Coming Home: Life lessons learned early on the ranch
If you were to ask me what it is that appeals to me about ranch living I would tilt my head to the side and come up with a few things. The first would be the quiet and beautiful secluded spaces I can visit at will. The second would be the animals...
If you were to ask me what it is that appeals to me about ranch living I would tilt my head to the side and come up with a few things.
The first would be the quiet and beautiful secluded spaces I can visit at will.
The second would be the animals.
I would probably go back and forth then, trying to distinguish which aspect is truly my favorite before coming to the conclusion they go hand in hand. I mean, you need the wide-open space to keep animals healthy and fit. The rolling hills full of grasses, trees and a winding creek bed are perfect for cattle and horses (and goats and llamas, if you're into that sort of thing). And I truly believe if a dog were allowed the choice to he would pick your farm or ranch over the city sidewalks.
But for all that ranch living is to the animals - an endless adventure, a smorgasbord of the best grazing, a giant park with countless trees to pee on - it's also something entirely different.
Dangerous and full of lessons about life and death.
As a young kid growing up out here I learned about the circle of life a bit earlier than most. Ranching parents, in my experience, don't tend to sugar coat things like this for their young ones. Our lessons about where babies come from were taught while helping check cows, and we learned about birth by sitting on a hilltop in the early spring to watch a cow deliver a calf in the warmest, most protected place she could find.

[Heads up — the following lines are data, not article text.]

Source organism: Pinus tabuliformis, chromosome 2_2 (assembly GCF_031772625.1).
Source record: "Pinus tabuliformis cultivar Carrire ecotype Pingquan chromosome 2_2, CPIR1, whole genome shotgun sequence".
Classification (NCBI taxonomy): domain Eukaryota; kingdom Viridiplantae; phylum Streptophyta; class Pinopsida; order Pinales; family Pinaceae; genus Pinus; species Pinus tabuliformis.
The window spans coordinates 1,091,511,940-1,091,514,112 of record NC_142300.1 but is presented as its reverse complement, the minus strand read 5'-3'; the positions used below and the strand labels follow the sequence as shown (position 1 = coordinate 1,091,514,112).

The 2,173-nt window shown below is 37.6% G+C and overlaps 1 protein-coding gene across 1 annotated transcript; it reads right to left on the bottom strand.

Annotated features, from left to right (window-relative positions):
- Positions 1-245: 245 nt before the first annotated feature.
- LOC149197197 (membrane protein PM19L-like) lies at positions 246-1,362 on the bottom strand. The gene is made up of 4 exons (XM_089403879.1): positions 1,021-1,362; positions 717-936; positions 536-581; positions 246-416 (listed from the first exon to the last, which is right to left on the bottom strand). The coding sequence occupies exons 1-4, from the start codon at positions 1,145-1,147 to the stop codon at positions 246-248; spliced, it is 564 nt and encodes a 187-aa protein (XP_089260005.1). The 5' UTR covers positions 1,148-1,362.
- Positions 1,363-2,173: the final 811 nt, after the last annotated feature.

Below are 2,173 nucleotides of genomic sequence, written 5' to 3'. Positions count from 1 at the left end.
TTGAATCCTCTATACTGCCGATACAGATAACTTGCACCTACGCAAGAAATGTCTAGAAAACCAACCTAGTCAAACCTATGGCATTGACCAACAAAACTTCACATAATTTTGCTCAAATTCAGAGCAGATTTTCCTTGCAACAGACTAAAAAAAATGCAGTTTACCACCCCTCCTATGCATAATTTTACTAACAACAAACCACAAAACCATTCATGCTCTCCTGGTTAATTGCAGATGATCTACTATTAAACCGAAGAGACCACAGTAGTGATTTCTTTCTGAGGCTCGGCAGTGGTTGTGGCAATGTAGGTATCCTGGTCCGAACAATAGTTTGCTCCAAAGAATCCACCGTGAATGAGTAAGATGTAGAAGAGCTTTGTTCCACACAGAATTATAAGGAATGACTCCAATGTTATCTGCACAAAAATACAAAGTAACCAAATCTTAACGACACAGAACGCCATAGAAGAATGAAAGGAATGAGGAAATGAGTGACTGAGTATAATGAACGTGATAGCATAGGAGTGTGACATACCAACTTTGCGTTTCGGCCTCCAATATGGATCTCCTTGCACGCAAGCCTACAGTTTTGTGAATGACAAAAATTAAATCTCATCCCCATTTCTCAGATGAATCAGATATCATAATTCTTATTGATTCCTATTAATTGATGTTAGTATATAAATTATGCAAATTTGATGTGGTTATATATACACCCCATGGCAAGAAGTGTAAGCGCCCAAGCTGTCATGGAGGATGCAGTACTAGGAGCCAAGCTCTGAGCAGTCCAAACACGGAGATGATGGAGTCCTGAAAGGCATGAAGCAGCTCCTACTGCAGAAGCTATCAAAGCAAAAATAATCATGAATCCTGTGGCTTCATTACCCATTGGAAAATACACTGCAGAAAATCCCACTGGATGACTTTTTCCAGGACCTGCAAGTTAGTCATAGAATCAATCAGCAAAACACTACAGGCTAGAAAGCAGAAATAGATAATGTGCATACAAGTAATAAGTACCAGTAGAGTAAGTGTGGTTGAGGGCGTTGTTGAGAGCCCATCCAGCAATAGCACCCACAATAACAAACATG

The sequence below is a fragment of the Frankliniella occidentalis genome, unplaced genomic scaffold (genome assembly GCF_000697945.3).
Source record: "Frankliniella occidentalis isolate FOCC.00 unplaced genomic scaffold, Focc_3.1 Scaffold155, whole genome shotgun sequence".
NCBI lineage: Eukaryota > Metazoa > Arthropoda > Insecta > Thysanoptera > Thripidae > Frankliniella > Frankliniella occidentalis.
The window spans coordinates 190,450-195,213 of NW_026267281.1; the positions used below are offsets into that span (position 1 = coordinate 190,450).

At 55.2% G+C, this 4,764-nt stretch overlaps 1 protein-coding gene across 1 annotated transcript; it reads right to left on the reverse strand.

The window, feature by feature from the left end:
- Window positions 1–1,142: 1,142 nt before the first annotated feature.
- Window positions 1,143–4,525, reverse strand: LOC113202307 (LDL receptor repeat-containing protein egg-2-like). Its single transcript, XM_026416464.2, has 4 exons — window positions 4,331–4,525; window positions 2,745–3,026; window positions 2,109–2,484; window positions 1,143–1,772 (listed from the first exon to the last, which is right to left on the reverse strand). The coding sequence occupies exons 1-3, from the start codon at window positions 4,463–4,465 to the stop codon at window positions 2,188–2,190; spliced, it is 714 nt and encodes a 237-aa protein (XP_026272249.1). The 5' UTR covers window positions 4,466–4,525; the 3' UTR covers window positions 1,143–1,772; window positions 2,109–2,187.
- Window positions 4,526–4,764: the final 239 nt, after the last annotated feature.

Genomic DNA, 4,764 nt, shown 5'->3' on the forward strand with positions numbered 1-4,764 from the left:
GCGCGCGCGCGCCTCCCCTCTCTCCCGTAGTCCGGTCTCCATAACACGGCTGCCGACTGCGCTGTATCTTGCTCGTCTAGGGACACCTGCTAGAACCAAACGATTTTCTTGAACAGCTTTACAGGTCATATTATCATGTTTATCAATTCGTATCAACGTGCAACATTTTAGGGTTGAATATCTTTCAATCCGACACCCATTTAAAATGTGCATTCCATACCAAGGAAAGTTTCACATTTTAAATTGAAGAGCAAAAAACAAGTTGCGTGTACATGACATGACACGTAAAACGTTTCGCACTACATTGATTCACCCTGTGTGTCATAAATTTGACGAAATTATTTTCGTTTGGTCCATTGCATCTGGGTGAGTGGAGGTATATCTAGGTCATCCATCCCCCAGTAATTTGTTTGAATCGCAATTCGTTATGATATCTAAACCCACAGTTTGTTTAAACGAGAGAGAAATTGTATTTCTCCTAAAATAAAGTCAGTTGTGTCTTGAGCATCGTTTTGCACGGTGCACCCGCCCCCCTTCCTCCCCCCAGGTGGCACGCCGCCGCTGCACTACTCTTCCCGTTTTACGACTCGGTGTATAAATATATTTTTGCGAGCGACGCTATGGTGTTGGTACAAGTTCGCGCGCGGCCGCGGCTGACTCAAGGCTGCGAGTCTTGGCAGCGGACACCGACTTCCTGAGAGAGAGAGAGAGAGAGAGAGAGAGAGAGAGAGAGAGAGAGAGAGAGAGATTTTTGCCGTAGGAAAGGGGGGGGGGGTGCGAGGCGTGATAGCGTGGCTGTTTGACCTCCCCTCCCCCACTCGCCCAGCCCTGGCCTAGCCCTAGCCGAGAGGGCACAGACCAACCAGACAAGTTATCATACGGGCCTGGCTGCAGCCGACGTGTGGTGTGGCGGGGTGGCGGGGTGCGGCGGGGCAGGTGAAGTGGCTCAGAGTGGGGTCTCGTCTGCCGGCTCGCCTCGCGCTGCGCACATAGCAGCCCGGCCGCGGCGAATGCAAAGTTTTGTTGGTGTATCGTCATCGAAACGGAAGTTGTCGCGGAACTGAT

We absorbed what instinct meant as we witnessed her lick her baby clean as it awkwardly struggled to get to its feet, wobbling on knocked knees for a few hours until it got the hang of his hooves standing on the surface of the big, wide world.
That calf needed to stand to live. He needed to move with his momma as she ate, so he could eat. He needed to tap into what it meant to be a calf and who he needed to stick by in order to survive out here where there are spring ice storms, slick mud, unexpected temperature drops and coyotes.
And so yes, I learned about death out there in the pastures as well. I learned that it isn't always fair, that sometimes the weak don't have the luxury of protection, sometimes mommas don't possess that instinct, and sometimes nature is more powerful than the will to stay alive.
I accepted these lessons, but my heart broke just the same each time the tough ones made their way into my life. I remember saying silent little prayers to myself when my dad would bring a calf in from the cold, feed it and warm it in the basement, seeming only to delay the inevitable. And I remember my heart breaking when my favorite horse grew so old and weak that one day I woke up to find she didn't make the trek to the barnyard.
I remember the untimely death of the puppy I rescued and the barn cats that didn't have the chance to make it to old age.
As a little girl I wondered if these things got easier as you got older. I wondered if your heart got harder or you got braver as you grew taller.
Then I would watch my dad work into the night to help a young cow deliver her first baby safely. I was a witness to the despair when things took a turn for the worse. I saw how his eyes dropped, how he shook his head and paused for a moment before sucking in breath, exhaling and moving on.
And I understood.
I understood that life is beautiful. That it's a series of heartbeats and breaths, pumping blood, willpower and spirit.
I understood that all things will eventually quiet. That all of us will return to the earth, circumstance or time helping push us there.
And it doesn't get easier to let go of those creatures under your care, no matter how small.
And no matter how tall you get.
Jessie Veeder is a musician and writer living with her husband on a ranch near Watford City, N.D. Readers can reach her at email@example.com .